Washbods, for Jordan, was a stepping stone towards ceramics. Formulating natural soaps, another trial-and-error process, took weeks until they were considered right to start molding. These all-natural soaps are sulfate-free, non-GMO, and biodegradable. The creators had sustainability in mind, also deciding to offset carbon emissions in their shipping process. Through this experimentation in creating Washbods, however, Jordan gained valuable insight and skills that will now inform his ceramics practice. From one expression to the next, the beauty of cultivating a creative practice lies in the discovery of new mediums.
On an sociopolitical level, BIPOC artists work twice as hard to be able to financially sustain themselves with their art. “With capitalism, there’s always some level of perversion,” he weighs, “it converts everything.” To work within the capitalist system may be draining, but Jordan reminds himself of his goal of creative independence and providing for those he cares about.
Especially this year, we’ve seen how capitalism pervades even the deepest need for connection with others. “How did we figure out a way to make friendship a corporation?” Jordan asks. These friendships were forced to move online out of necessity, however the apps we use to virtually maintain those friendships become highly addictive. Jordan proposes that these tech corporations facilitate friendships as double-edged swords; “make friends…. On our network!” Yet beyond the dismal, he recognizes the potential for digital fashion to emerge. Platforms like Instagram have integrated direct in-app shopping, but we can imagine even broader uses for consumer-facing technology to mitigate the environmental impacts of fast fashion through 3D and AR software. Digitally printed textiles use considerably less water and energy and push brands to keep innovating.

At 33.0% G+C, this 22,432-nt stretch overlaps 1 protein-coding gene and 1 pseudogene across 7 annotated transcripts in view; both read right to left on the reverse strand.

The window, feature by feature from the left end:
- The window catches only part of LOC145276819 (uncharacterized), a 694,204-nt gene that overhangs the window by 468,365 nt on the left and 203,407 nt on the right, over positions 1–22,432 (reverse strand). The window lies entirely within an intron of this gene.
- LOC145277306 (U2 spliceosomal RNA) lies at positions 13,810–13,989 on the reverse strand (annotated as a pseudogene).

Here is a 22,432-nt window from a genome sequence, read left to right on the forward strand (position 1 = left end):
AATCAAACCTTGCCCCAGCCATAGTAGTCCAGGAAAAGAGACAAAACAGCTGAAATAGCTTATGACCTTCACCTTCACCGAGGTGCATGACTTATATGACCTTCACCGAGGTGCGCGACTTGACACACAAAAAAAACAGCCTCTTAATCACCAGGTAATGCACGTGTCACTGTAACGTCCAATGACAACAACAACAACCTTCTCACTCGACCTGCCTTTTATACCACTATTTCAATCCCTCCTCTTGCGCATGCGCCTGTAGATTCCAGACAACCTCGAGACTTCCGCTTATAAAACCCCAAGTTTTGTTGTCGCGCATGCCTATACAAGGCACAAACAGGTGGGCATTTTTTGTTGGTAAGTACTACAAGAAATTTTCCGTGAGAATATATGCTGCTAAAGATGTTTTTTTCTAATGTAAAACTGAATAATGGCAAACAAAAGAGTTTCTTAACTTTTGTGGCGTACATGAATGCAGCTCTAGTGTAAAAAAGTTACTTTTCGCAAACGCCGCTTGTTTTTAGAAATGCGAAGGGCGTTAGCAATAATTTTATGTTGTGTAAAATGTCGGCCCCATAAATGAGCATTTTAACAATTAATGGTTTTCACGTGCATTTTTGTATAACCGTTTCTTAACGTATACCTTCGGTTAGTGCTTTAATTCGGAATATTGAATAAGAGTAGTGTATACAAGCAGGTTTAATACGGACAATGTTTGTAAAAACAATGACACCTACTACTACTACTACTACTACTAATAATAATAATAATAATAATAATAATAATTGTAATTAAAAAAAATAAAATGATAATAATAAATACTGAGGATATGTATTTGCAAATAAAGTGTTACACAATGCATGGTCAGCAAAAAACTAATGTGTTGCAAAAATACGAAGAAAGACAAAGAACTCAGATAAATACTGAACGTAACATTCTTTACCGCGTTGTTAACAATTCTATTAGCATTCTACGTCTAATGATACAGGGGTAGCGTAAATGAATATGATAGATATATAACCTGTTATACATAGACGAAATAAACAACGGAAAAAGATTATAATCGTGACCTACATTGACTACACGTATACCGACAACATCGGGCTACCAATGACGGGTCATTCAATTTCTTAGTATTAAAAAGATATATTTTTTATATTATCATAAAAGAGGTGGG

There’s beauty in making art for oneself but with the majority of funding going towards mainstream, digestible or ‘trendy’ art, we can see how it may be easy for emerging artists to think themselves into a self-comparison spiral. It’s an easy trap to fall into; how does one gauge if their work is subjectively good? Searching for accolades from mainstream institutions or tastemakers is only a path towards misguided validation. After all, who are the ones giving out those awards? Majority white institutions like the Oscars, the Grammys, and the MTV music awards dictate what art is considered good in pop culture. “But the need for validation”, Jordan says, “shouldn’t come between you and your identity”.
It may feel at times that to create powerful work, an artist might resort to exploiting painful experience. Jordan counters that thought, “Or maybe, that pain exploits you.” This past year especially put our belief systems to the test and inflicted global trauma. In such a unique worldwide phenomenon, we must also process our collective grief. Reflecting on the word ‘exploit’, Jordan offers a similar word- manipulate. One can manipulate any experience into art, he explains, as a way to process emotions.
It’s imperative to remain flexible, as giving 40 hours a week for one employer is not something Jordan is willing to sacrifice for a paycheck. And he’s not alone- our generation is slowly but surely pushing against the 9 to 5 lifestyle and hustle culture. Even in China, the “996” culture of working 9 a.m. to 9 p.m., 6 days a week, is losing its viability and appeal. Workers are unionizing and demanding better practices from employers to combat Corporate America’s exploitative practices. To Jordan, time is a finite resource and one that is not up for negotiation.
The regenerative ebb and flow that requires transformation fuels artists to keep moving forward in their craft. The dedicated creative cannot wait for inspiration to hit, they must diligently learn and practice. Artists are the true chameleons, absorbing their surroundings and processing them within their own unique socio-political context.
We’ve seen in the past months that our society relies on art- to imagine better realities, to process trauma, to bond with others. As our conversation comes to an end, he meditates for a second before asserting, “the idea of a better life inspires me.”